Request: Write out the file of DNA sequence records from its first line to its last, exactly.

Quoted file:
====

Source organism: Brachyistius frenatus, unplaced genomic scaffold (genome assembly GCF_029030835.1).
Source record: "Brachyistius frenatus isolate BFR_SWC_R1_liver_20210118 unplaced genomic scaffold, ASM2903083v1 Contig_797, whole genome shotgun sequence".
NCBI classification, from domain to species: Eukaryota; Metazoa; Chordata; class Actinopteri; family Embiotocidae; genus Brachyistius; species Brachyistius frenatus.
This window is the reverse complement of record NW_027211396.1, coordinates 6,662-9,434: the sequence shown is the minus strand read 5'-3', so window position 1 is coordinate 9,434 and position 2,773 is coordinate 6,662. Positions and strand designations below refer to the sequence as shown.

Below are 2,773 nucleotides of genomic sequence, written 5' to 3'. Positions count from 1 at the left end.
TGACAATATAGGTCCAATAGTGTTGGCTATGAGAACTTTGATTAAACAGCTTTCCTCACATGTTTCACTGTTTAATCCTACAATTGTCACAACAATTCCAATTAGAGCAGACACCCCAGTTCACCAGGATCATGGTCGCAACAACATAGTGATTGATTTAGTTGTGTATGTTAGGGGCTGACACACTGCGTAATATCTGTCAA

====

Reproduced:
Source organism: Brachyistius frenatus, unplaced genomic scaffold (genome assembly GCF_029030835.1).
Source record: "Brachyistius frenatus isolate BFR_SWC_R1_liver_20210118 unplaced genomic scaffold, ASM2903083v1 Contig_797, whole genome shotgun sequence".
NCBI classification, from domain to species: Eukaryota; Metazoa; Chordata; class Actinopteri; family Embiotocidae; genus Brachyistius; species Brachyistius frenatus.
This window is the reverse complement of record NW_027211396.1, coordinates 6,662-9,434: the sequence shown is the minus strand read 5'-3', so window position 1 is coordinate 9,434 and position 2,773 is coordinate 6,662. Positions and strand designations below refer to the sequence as shown.

Below are 2,773 nucleotides of genomic sequence, written 5' to 3'. Positions count from 1 at the left end.
TGACAATATAGGTCCAATAGTGTTGGCTATGAGAACTTTGATTAAACAGCTTTCCTCACATGTTTCACTGTTTAATCCTACAATTGTCACAACAATTCCAATTAGAGCAGACACCCCAGTTCACCAGGATCATGGTCGCAACAACATAGTGATTGATTTAGTTGTGTATGTTAGGGGCTGACACACTGCGTAATATCTGTCAA